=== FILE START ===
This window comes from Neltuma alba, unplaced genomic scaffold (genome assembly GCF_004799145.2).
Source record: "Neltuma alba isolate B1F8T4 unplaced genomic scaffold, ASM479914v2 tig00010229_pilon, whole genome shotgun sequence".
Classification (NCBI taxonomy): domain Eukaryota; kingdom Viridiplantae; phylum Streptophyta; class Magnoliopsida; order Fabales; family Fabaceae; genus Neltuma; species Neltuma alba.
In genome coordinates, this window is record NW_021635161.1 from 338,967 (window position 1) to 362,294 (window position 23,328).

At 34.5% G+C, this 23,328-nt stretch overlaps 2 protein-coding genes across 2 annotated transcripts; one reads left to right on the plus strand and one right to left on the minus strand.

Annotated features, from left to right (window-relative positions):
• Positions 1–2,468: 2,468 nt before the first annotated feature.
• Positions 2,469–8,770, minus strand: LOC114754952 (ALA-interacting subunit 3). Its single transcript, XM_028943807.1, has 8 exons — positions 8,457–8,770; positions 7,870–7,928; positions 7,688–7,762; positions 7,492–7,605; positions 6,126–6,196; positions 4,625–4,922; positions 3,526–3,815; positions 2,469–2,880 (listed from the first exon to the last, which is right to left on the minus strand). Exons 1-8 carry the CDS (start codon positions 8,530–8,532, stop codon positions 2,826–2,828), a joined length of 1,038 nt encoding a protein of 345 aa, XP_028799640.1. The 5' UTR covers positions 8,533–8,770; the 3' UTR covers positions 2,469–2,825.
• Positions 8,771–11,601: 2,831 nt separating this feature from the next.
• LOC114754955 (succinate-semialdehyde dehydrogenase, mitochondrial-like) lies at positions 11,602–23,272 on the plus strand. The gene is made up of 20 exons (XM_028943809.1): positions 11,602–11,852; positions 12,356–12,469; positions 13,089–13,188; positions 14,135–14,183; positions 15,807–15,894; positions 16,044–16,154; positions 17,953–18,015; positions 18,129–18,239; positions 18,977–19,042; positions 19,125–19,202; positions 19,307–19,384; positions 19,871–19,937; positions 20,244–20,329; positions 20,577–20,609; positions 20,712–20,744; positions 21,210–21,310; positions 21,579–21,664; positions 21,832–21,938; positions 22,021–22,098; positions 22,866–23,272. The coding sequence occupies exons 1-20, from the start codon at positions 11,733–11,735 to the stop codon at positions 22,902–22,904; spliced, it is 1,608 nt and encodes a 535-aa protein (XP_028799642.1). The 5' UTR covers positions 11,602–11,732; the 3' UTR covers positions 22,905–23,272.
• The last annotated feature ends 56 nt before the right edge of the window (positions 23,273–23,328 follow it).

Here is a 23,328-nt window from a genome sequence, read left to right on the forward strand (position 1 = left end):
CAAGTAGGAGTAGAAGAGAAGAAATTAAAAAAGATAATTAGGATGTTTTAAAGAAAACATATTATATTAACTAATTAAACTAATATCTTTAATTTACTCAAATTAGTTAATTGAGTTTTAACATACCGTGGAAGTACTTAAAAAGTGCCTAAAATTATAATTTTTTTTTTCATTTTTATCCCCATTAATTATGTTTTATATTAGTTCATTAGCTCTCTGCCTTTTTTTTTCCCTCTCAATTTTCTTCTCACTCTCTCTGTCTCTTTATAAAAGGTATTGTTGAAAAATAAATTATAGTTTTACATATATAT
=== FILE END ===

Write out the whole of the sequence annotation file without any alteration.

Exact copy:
This window comes from Neltuma alba, unplaced genomic scaffold (genome assembly GCF_004799145.2).
Source record: "Neltuma alba isolate B1F8T4 unplaced genomic scaffold, ASM479914v2 tig00010229_pilon, whole genome shotgun sequence".
Classification (NCBI taxonomy): domain Eukaryota; kingdom Viridiplantae; phylum Streptophyta; class Magnoliopsida; order Fabales; family Fabaceae; genus Neltuma; species Neltuma alba.
In genome coordinates, this window is record NW_021635161.1 from 338,967 (window position 1) to 362,294 (window position 23,328).

At 34.5% G+C, this 23,328-nt stretch overlaps 2 protein-coding genes across 2 annotated transcripts; one reads left to right on the plus strand and one right to left on the minus strand.

Annotated features, from left to right (window-relative positions):
• Positions 1–2,468: 2,468 nt before the first annotated feature.
• Positions 2,469–8,770, minus strand: LOC114754952 (ALA-interacting subunit 3). Its single transcript, XM_028943807.1, has 8 exons — positions 8,457–8,770; positions 7,870–7,928; positions 7,688–7,762; positions 7,492–7,605; positions 6,126–6,196; positions 4,625–4,922; positions 3,526–3,815; positions 2,469–2,880 (listed from the first exon to the last, which is right to left on the minus strand). Exons 1-8 carry the CDS (start codon positions 8,530–8,532, stop codon positions 2,826–2,828), a joined length of 1,038 nt encoding a protein of 345 aa, XP_028799640.1. The 5' UTR covers positions 8,533–8,770; the 3' UTR covers positions 2,469–2,825.
• Positions 8,771–11,601: 2,831 nt separating this feature from the next.
• LOC114754955 (succinate-semialdehyde dehydrogenase, mitochondrial-like) lies at positions 11,602–23,272 on the plus strand. The gene is made up of 20 exons (XM_028943809.1): positions 11,602–11,852; positions 12,356–12,469; positions 13,089–13,188; positions 14,135–14,183; positions 15,807–15,894; positions 16,044–16,154; positions 17,953–18,015; positions 18,129–18,239; positions 18,977–19,042; positions 19,125–19,202; positions 19,307–19,384; positions 19,871–19,937; positions 20,244–20,329; positions 20,577–20,609; positions 20,712–20,744; positions 21,210–21,310; positions 21,579–21,664; positions 21,832–21,938; positions 22,021–22,098; positions 22,866–23,272. The coding sequence occupies exons 1-20, from the start codon at positions 11,733–11,735 to the stop codon at positions 22,902–22,904; spliced, it is 1,608 nt and encodes a 535-aa protein (XP_028799642.1). The 5' UTR covers positions 11,602–11,732; the 3' UTR covers positions 22,905–23,272.
• The last annotated feature ends 56 nt before the right edge of the window (positions 23,273–23,328 follow it).

Here is a 23,328-nt window from a genome sequence, read left to right on the forward strand (position 1 = left end):
CAAGTAGGAGTAGAAGAGAAGAAATTAAAAAAGATAATTAGGATGTTTTAAAGAAAACATATTATATTAACTAATTAAACTAATATCTTTAATTTACTCAAATTAGTTAATTGAGTTTTAACATACCGTGGAAGTACTTAAAAAGTGCCTAAAATTATAATTTTTTTTTTCATTTTTATCCCCATTAATTATGTTTTATATTAGTTCATTAGCTCTCTGCCTTTTTTTTTCCCTCTCAATTTTCTTCTCACTCTCTCTGTCTCTTTATAAAAGGTATTGTTGAAAAATAAATTATAGTTTTACATATATAT